As your raspberry and blackberry seasons wind down and you begin your winter preparations, watch for signs of raspberry crown borers, also known as blackberry crown borers (Pennisetia marginata).
The first signs of infestation include withering and wilting. Close inspection of the crown at soil level may yield a small hole surrounded by frass that looks like sawdust. There are no biological or organic treatments against this pest. Commercial growers often use Diazinon to combat these pests, but that chemical is highly toxic to bees (and it probably isn’t good for us, either).
The more you know about raspberry crown borers, the better equipped you will be to prevent infestation.
Is it a moth or a wasp?
It all starts with what looks like a wasp. This type of clearwing moth has a one-inch wingspan. It is black with four or more stripes around the abdomen. The antennae are feathery and curled at the tips, the wings have longitudinal bars, and the legs are yellow. First-year larvae are one-half to one-inch long, while second-year larvae may reach an inch-and-a-half long.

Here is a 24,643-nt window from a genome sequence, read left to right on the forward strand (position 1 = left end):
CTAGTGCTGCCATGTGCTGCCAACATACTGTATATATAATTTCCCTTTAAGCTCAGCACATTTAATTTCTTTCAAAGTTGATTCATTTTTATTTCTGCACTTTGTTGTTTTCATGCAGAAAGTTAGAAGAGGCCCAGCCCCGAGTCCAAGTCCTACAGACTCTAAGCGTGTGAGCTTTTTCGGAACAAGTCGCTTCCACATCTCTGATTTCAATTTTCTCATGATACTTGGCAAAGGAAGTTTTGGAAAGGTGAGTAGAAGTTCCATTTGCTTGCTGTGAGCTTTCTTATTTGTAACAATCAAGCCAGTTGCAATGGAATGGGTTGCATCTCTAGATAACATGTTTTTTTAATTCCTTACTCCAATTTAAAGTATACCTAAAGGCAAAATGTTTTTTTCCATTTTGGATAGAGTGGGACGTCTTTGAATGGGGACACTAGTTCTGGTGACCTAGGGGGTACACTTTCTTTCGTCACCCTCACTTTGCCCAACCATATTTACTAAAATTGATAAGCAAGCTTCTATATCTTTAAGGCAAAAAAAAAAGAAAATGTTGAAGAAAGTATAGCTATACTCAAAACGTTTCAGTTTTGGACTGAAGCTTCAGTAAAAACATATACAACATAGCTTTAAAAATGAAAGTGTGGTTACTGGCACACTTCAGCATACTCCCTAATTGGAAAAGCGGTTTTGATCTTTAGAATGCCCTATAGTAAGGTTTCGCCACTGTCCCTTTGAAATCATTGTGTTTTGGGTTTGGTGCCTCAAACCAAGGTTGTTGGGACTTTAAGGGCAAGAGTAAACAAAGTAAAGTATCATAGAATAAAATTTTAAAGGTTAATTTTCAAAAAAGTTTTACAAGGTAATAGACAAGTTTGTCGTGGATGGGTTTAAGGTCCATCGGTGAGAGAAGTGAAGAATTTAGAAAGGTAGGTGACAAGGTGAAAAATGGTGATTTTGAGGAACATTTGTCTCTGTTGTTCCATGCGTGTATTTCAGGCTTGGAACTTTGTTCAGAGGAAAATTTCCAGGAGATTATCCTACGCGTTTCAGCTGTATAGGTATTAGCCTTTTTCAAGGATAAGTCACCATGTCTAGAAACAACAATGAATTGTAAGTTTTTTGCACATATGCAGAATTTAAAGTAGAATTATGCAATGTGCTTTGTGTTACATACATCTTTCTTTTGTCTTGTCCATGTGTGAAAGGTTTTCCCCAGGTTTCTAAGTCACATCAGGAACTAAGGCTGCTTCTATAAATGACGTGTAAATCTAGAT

Raspberry crown borer lifecycle
These fascinating (and destructive) parasites go through a two-year cycle that starts with females laying up to 140 rust-colored eggs on the underside of leaflets in late summer. Take a peek and extermigate any eggs you see. Larvae create tiny blistered hibernaculum (“winter tents”) in the base of the crown, where they are safe from winter weather and predators.
As temperatures rise, larvae burrow galleries throughout the crown, feeding as they go. In some cases, these larvae emerge as adults at the end of the summer. They often remain in these protected galleries through a second winter, causing even more damage.
Keeping plants healthy and monitoring for eggs and entry holes are the best preventative tools. Any plants infested with raspberry crown borers should be removed and destroyed.
You can grow a surprising amount of food in your own yard. Ask me how!
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